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Troubleshooting of redundant F750E-S0 Dell PowerEdge Server

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    Troubleshooting of redundant F750E-S0 Dell PowerEdge Server

    Hello all,
    as a beginner electronics hobbyist, after a few years I would like to place another post on this Forum section, given that I did not succeed in finding any useful advice among the other posts.

    Over the last years, I have been using a PowerEdge Dell Server with two redundant PSUs, namely the 750W F750E-S0 ones (aka 06W2PW). Unfortunately, last summer one of them failed (perhaps owing to an overheating), and the server had for working to take into account the other one only. Of course I opened and tried to troubleshoot the failed PSU, but each cap I tested seemed to be fine both as regards its onboard capacitance and ESR values. Also other components seem to be fine, but I did not test all components extensively.

    Moreover, since I had no luck to find any schematics of F750E-S0 in the web, I had to reverse engineer this to me rather complex PSU (much more than a standard ATX) and discovered myself some interesting features, such as its active PFC section (with its switch-off relay) and two separated secondary rails (one of which lies in a soldered, extra-miniboard difficult to access and troubleshoot). On the other hand, I did not investigate the failure any further, and put the pieces of the PSU in a box.

    Now that the other PSU is also failing, my server has gone eventually off, and so I need to find a solution for both the redundant PSUs.

    Anyway, I observed a strange behaviour in the last failing PSU (frankly, I don't know whether it was also present in the former failed one), through which the expert eyes of the community could hopefully address me to a solution to the trouble: when I pull off the PSU, then I put it back to its housing and press the server on button, apparently nothing happened and the PSU troubleshoot LED is off, but after say 5-8 mins (and some occasional and random noises and clicks), the server "magically" starts and the LED is green (the action also occurs in the PSU only, therefore it is not related to the server motherboard or its peripherals).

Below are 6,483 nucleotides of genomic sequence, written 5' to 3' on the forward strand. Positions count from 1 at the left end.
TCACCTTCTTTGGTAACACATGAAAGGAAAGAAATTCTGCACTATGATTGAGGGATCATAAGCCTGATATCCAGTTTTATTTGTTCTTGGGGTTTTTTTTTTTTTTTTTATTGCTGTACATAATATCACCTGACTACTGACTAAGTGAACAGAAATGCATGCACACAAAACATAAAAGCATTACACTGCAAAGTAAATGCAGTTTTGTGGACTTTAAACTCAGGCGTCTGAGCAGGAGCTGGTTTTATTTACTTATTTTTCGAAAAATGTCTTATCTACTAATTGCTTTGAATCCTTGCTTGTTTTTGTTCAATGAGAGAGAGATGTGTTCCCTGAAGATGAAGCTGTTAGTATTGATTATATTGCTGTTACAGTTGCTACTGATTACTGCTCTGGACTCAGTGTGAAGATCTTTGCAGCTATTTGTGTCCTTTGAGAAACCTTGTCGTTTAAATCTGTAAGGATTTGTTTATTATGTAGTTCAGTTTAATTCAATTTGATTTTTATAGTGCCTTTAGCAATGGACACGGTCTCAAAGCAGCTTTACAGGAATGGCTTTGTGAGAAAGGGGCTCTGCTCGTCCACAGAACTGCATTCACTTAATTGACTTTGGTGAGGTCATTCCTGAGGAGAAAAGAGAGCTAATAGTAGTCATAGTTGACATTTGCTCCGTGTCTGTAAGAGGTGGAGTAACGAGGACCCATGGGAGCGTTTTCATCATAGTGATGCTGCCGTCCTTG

Of course, that behaviour (which I guess will only last for a short time) makes anyway the server unstable and I have to fix it, but I guess that the some-mins-delay in powering on might be suggestive of a failure of (bad)caps capacitance. But which one(s)? Have I to investigate in the primary or secondary circuit to find the culprit?

    Your attention and possible help will be greatly appreciated. and I also think that your hints may be useful to other redundant PSU servicers.

    Thanks

    #2
    Delayed start problem is in the primary, usually a small starter cap. Having unstable server after start, the problem gets trickier. You don't really know if the problem is in the secondary caps or the main filter cap. Depending on how many hours that thing already ran and how much of a reliability you need, you change all the caps, or just a few. Up to you.

    Comment


      #3
      Thanks for your answers!

      Originally posted by CapLeaker View Post
      Having unstable server after start, the problem gets trickier.
      I did not make myself understood well. Once the PSU is started, the LED is green and the server wokrs fine.